Summit Daily letters: Opposition to Ophir clear-cutting is misguided (column)
Opposition to Ophir clearcutting is misguided
I am left perplexed by Harold Brown’s letter regarding clearcutting along the Peaks Trail. I get it … he loves to recreate there. But he goes on to state, “The areas to be clearcut are miles from any development, so their destruction can play no role in fire hazard reduction.” That statement alone is astounding. Please tell that to my friends in Ventura, California who, on December 7, 2017 were advised of a fire (the Thomas Fire) that started in Santa Paula, 12 miles away, at about 6:30 pm. Not long after midnight over 500 homes were destroyed in Ventura. The Thomas Fire, at one point, consumed one acre a second! Think about the immensity of that. In a matter of a very few hours, that fire traveled 12 miles, sometimes with spot fires popping up unimaginable distances away.
Over my years in southern California, I had many friends who were wiped out by forest fires. More recently, my and my neighbor’s homes were threatened by the Buffalo Mountain Fire. I was evacuated for almost three days. There are two reasons our homes were spared. First, by the forward planning and heroic efforts of many fire fighters, the US Forest Service, pilots, law enforcement, and other first responders. And second, because the US Forest Service had the foresight to clearcut around our developments 10 years ago.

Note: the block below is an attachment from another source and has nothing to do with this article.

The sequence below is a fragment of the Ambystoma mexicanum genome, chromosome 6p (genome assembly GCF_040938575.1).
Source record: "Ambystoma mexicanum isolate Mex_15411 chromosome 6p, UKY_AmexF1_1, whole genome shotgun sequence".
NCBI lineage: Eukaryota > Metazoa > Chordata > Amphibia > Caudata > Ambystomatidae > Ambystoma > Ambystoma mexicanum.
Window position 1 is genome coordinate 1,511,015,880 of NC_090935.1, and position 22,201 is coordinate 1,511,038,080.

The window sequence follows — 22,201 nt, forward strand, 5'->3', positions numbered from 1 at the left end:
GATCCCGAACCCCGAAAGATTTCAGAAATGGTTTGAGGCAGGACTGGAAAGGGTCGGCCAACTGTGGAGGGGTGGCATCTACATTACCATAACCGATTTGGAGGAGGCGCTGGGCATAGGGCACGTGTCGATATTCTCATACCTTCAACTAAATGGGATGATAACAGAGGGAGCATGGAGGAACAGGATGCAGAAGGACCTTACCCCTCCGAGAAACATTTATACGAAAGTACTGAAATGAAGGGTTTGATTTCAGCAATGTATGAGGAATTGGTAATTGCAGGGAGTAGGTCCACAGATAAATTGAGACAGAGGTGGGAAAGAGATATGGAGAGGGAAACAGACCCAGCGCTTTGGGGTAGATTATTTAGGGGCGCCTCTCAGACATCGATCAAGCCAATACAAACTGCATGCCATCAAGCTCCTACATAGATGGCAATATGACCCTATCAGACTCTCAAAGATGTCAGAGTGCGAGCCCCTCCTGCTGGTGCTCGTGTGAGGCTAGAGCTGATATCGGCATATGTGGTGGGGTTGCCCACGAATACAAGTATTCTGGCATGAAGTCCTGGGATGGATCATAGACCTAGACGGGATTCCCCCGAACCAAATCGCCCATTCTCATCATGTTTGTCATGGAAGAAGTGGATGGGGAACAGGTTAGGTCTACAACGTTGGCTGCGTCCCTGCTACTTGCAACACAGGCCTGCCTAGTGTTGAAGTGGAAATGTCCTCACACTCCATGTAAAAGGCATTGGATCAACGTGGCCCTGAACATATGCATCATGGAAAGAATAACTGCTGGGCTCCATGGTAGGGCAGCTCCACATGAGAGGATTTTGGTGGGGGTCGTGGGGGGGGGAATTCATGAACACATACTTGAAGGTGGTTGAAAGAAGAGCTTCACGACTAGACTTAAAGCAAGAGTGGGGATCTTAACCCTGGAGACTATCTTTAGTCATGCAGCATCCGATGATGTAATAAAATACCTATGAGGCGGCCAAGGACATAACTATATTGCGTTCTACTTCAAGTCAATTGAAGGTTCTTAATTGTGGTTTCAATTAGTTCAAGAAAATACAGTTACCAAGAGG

I sincerely hope that Mr. Brown did not live up in Wildernest, have to evacuate, and wonder if his home would be standing when he returned.
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Forests regenerate. Already behind us, since the clearcutting, we have thousands of aspens, some spruce and other trees that had been crowded out by the monoculture of lodge pole pines. Take a drive over Swan Mountain Road to see regeneration. Or take a walk (or bike) on the Sunrise Trail between Salt Lick and the Giberson Ranch area. I understand Mr. Brown loving the Peaks Trail, as do a lot of county residents. But the beauty of Summit County is that there are a lot of places to enjoy the outdoors.
As for me, I am happy that the USFS continues to be proactive. In two years we have had two major fires. The next one is only a matter of time. It could threaten my home again, or that of Mr. Brown. I hope it is neither.
Memories from a former lookout
Thanks for running the Associated Press article on lookout towers. It brought back memories.
After graduating from high school, guys from Minneapolis and St. Paul went to work for Potlatch Lumber (Wayerhauser) in the Clearwater Forest in Central Idaho. We were hired to swing an axe: to cut and pile the branches of newly-felled pines.
Somehow I got a job way back in the woods at Camp W with old lumberjacks (the young men had gone to war). My job was skidding logs with a D-4 Cat with a swamper, a rigger and a choke setter. What fun for a kid of 18 working in the woods of the beautiful hills of Idaho. (The juke box in the honky town of Pierce, where we’d go every weekend, played a tune by that name.)
But one weekend I discovered a friend from St. Paul, named Stryker, had a job at a lookout tower near where we were logging (by the way, that was before chain saws. Just like in the 1880s). So I spent the weekend with him. It was memorable because a lightning storm occurred. Lightning would hit a tree. It would blaze up. Beautiful views from that tower on stilts above the mountaintop.
Stryker would sight a bearing and call the blaze in. I guess the Forest Service would send in a smoke jumper.
One of my best buddies, a cadet in WWII, was an ex-smoke jumper out of Missoula. Her fighter plane was hit by an ’88. But that’s another story.
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